gogue was incapable, had fought bravely at St. Denis, when the French 
peasants, led by Dr. Wolfred Nelson, repelled a corps of the regular British 
army, led by a veteran of Waterloo. Like his leader, Cartier withdrew to 
the United States, and when amnesty was proclaimed for political offences, 
returned to Canada, a sadder and a wiser man. In 1848 he supplanted the 
Range leader, M. Dorion, as member for Vercheres, and, having had the 
sense to see what the old Rouge leaders had not insight for, the absolute 
necessity of keeping on good terms with the clergy and the Church, 
Cartier became the most adroit, successful, and popular manager of the vote 
of Jean Baptiste. The Finance Minister in the new Government, Alexander 

204 Canada and the Canadian People. 

Tilloch Gait, was the son of a second-rate writer who had attained a sort of 
second-rate reputation as the acquaintance of Byron, of whom he wrote a 
biography. The elder Gait came to Canada in the service of the Canada 
Land Company, and resided at Toronto, of which place, and of Canada in 
general, he expressed the supercilious disdain with which foreigners who live 
on Canadian pay are apt to express their noble scorn of the people who are 
their paymasters. Sir Alexander Gait is chiefly noted for the quasi diplo 
matic position held by him for some time in London, England, and as one 
of the chief promotors of that most impracticable of enterprises, Imperial 

The new Secretary of State, Hector L. Langevin, was formerly editor 
of the Courrier du Canada, in Quebec. In 1855 he was awarded the first of 
three prizes for an essay on Canada to be circulated in Paris, and being 
elected to the Canadian Parliament as member for Dorchester, soon took a 
leading position, second only to Cartier, to whose leadership he rightfulby 
succeeded. Not less noteworthy was Sir Samuel Leonard Tilley. An 
earnest, although not eloquent speaker, he did good service to the country 
by promoting the adhesion of the Maritimes to Confederation. Sir William 
Rowland, another tin-pot creation, and the Hon. William McDougall were 
two of the Liberal members of the Coalition which had caused Confedera 
tion, but were seduced by the siren blandishments of office to cast in their 
lot personally with " Sir John." But in all the Cabinet there can be no 
question that the most remarkable figure was that of the astute and versatile 
lawyer from Kingston who was at its head. His deep and intricate knowl 
edge of all the men and interests engaged in Canadian politics, much tact,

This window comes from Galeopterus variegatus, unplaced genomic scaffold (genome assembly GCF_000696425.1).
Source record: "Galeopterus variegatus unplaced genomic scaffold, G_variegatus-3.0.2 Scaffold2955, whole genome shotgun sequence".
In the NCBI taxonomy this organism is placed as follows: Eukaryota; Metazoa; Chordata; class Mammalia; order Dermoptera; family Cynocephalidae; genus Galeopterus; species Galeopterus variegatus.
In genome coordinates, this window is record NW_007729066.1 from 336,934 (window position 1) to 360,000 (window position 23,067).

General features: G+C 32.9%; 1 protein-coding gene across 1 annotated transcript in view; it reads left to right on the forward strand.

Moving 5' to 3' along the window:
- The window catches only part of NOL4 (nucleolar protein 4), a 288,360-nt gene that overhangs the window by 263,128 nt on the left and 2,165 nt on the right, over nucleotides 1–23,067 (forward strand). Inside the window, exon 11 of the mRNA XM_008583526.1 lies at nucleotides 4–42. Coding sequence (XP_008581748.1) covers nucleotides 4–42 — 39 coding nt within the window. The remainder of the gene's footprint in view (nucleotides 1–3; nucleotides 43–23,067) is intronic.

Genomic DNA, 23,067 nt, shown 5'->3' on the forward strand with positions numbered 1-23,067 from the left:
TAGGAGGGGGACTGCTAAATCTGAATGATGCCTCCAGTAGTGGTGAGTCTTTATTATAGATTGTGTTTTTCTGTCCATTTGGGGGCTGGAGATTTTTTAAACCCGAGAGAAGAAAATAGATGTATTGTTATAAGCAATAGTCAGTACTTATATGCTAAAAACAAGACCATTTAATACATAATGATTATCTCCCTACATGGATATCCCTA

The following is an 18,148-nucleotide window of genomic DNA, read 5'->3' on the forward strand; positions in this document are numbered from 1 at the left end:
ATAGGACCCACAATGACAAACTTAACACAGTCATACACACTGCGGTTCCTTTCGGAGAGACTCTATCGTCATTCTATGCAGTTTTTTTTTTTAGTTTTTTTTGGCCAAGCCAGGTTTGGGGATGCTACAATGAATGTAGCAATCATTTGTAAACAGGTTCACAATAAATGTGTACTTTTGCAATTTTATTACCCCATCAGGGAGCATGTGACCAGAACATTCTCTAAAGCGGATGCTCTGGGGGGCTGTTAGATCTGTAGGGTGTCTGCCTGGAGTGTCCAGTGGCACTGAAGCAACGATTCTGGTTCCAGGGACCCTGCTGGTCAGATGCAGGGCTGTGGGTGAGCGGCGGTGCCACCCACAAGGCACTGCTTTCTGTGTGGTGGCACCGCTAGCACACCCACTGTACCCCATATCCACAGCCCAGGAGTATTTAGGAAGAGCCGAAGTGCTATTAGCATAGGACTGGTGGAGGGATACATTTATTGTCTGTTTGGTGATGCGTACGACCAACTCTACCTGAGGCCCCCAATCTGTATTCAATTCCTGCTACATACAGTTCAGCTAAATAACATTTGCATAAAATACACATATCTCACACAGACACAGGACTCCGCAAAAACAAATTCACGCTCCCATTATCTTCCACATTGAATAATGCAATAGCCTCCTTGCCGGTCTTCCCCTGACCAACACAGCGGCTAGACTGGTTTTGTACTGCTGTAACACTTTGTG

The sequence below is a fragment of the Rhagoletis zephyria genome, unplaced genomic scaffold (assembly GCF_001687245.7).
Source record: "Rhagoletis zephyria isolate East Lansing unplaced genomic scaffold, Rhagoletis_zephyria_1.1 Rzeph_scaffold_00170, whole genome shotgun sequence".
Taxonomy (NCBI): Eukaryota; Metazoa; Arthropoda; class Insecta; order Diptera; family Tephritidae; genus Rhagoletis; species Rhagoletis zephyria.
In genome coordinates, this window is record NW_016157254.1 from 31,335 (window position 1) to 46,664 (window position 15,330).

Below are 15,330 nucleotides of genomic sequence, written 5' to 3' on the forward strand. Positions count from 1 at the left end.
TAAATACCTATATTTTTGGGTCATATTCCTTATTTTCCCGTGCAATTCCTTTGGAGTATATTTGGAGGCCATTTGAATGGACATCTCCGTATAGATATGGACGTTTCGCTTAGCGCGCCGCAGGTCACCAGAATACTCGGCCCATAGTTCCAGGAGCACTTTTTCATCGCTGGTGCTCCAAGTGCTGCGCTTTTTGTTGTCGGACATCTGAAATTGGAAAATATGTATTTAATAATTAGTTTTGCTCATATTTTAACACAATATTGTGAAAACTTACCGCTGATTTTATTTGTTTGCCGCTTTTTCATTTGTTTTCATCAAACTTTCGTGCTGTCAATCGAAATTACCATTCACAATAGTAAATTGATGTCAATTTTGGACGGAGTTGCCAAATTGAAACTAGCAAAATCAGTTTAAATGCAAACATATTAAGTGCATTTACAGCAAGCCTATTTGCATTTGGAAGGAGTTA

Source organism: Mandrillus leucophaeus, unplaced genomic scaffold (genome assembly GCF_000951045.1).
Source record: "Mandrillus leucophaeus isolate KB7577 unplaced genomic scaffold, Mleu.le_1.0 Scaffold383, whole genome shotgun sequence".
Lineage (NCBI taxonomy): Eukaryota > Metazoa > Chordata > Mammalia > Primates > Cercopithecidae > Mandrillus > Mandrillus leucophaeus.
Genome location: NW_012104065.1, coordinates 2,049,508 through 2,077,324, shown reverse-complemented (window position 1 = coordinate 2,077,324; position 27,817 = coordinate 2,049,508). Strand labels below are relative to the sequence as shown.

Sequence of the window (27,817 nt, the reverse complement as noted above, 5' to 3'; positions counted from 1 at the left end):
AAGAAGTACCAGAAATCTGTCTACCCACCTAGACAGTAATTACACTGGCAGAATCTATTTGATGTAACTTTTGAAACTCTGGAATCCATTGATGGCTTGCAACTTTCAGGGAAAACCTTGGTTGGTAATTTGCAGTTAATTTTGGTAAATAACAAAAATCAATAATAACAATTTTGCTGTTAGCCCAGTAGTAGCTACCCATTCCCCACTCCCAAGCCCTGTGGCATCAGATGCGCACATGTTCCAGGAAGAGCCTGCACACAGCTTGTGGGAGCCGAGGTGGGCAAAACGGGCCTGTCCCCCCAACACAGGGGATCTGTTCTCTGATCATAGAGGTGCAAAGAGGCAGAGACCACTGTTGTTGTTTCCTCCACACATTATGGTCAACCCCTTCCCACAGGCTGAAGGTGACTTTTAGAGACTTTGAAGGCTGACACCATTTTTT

a felicitous readiness in debate or repartee, and a command of what might 
be almost mistaken for eloquence, gave the Tory leader a pre-eminence to 
which none of his English-speaking satellites could in the remotest degree 
aspire. But the habits of the Premier were those of the pot-house politician 
to whom John A. Macdonald has been frequently compared the English 
statesman Walpole, who first introduced into politics the infamous maxim, 
" Every man has his price." Macdonald resembles Walpole in his system 
atic use of corruption, and in the coarse humour and full-flavoured stories 
for which both have such an unsavoury reputation. But here the likeness 
ceases. Walpole s peace policy saved England. Macdonald has never 
originated a single measure for the benefit of his country save such as he 
stole from the Liberal repertoire. He has dragged the good name of Canada 
in the dirt with cynical disregard of public opinion, and has literally " sold 
his country" as well as himself. It is no excuse to say " that amid corrup- 

Prosperous Days. 205 

tion he has continued personally pure," for we consider the crime of the 
bawd to lose none of its infamy because she may not herself practise the 
sin to which she entices others. But at the time we write of, John A. 
Macdonald s character was as yet comparatively untarnished. 

A Reform Convention was now held at Toronto, which endorsed enthu 
siastically the patriotic and self-denying conduct of the Hon. George 
Brown, and declared that the deserters, Rowland and McDougall, deserved 
ostracism from the Reform ranks. Howland, however, made the amende 
for a temporary lapse, by heartily throwing in his lot with the cause of 
Reform. A general election was at once held, and returned a considerable 
majority in favour of Confederation, and, therefore, as a matter of course, 
in favour of " Sir John," the vessel of whose Cabinet was carried in over 
calm seas, its sheets distended by the wind which had been so adroitly taken 
out of the Liberal sails. 

From that general election to the Day of Doom, when Mr. Huntington 
thundered forth the first sentence of his Pacific Scandal indictment, Sir John